8 things we can do NOW to prepare for severe weather and climate events
“Severe Weather Preparedness Week” was last week and “Flood Safety Awareness Week” is next week, but it doesn’t matter when we start learning about and preparing for all types of natural disasters as long as we do it PRIOR to the next severe weather event.
What we absolutely do not want to do is end up regretting our level of preparedness AFTER the next disaster strikes!
Flooding? Yes, and often. As Hurricane Florence revealed, not many feet of elevation keep the city of Wilmington from becoming an island.
Hurricane? Umm, yeah.
Fire? Absolutely, as there is often some part of the NC/SC region that is in drought and thus highly combustible.
Earthquake? We’ve felt them, although so far we haven’t been hit with any serious trembler damage for a long time.
Tornado? Well, there was an F3 in the neighboring county just last month that churned a path over 2 miles, took 3 lives, injured 10 more, and caused damage to at least 60 homes, multiple commercial buildings, and an untold number of trees.
These types of disasters remain at arms-length for many of us who have never experienced significant loss in property damage or worse, from the severe injury or death of close friends or family members. It is easy for the rest of us to become complacent as years go by without a serious incident that shakes us back to the reality that natural disasters are always coming.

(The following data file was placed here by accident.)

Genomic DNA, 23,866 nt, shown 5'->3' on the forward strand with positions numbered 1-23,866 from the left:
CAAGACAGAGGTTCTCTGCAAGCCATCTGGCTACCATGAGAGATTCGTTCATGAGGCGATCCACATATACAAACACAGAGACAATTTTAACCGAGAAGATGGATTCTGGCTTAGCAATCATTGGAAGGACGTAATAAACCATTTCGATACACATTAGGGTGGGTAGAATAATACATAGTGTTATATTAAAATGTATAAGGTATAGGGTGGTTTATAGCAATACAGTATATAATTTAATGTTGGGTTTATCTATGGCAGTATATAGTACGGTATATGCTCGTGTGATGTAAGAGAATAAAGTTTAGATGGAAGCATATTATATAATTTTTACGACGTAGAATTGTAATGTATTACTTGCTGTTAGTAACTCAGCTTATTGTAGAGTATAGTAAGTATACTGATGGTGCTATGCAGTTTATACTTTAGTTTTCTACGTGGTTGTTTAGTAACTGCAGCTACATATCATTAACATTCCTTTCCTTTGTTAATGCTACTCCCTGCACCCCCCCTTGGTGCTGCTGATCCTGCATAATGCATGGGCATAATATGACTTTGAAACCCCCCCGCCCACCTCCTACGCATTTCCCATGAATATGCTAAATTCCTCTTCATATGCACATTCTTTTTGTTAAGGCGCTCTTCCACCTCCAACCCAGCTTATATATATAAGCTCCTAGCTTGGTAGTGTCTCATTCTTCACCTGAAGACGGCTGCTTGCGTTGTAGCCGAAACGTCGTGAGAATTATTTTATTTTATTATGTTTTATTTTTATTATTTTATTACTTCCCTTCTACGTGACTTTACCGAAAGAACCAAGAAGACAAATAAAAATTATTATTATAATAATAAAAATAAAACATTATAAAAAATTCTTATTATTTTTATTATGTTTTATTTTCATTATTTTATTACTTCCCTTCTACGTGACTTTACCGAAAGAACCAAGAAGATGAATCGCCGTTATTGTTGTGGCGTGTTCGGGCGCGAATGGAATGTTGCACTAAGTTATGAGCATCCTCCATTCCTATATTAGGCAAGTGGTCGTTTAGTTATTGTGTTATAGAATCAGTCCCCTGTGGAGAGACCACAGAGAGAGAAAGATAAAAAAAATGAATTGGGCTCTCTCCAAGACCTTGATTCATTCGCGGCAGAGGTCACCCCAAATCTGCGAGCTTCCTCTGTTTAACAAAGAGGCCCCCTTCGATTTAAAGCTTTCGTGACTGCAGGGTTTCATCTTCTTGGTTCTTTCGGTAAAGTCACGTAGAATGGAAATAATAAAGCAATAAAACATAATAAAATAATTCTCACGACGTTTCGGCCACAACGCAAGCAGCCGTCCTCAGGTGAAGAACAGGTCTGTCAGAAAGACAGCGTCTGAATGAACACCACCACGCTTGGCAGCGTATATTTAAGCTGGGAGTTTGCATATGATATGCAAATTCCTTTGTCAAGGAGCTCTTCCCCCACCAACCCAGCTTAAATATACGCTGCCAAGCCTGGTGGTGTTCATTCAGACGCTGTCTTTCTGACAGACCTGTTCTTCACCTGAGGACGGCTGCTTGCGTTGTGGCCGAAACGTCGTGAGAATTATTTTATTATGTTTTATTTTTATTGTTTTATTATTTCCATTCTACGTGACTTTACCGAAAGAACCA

FEMA is pushing preparedness strategies that target entire communities (and by default, the entire country) to mitigate the effects of natural disasters before they hit and to ensure the least amount of damage and loss of life afterward. As family members, friends, and neighbors, we should be working as well toward preparing ourselves in the smartest ways to mitigate and withstand whatever effects are thrown at us by natural disaster events.
Here’s how to do it:
- Download a weather app if you haven’t yet, and set-up severe weather notifications through the app. Review this cnet list of the Best Weather Apps of 2021 as well as offerings from your local news channel.
3. Follow FEMA’s instructions on preparing for every type of natural disaster.
4. Prep a “Go Bag” that is easy to find and always at the ready.
6.Review www.weatherunderground.com for its links to “Family Emergency Plan”, “Disaster Supply Kits”, and “NOAA Weather Radio”.
7. Know the time of year and length of the different disaster seasons.
8.Take an online (or in-person) course from the FEMA-created, National Preparedness Course Catalog.
The most effective disaster mitigation strategy is, unsurprisingly, the one where everyone does their part. It only takes a few hours to get prepared and an occasional review to stay prepared. Don’t be left wondering when disaster strikes!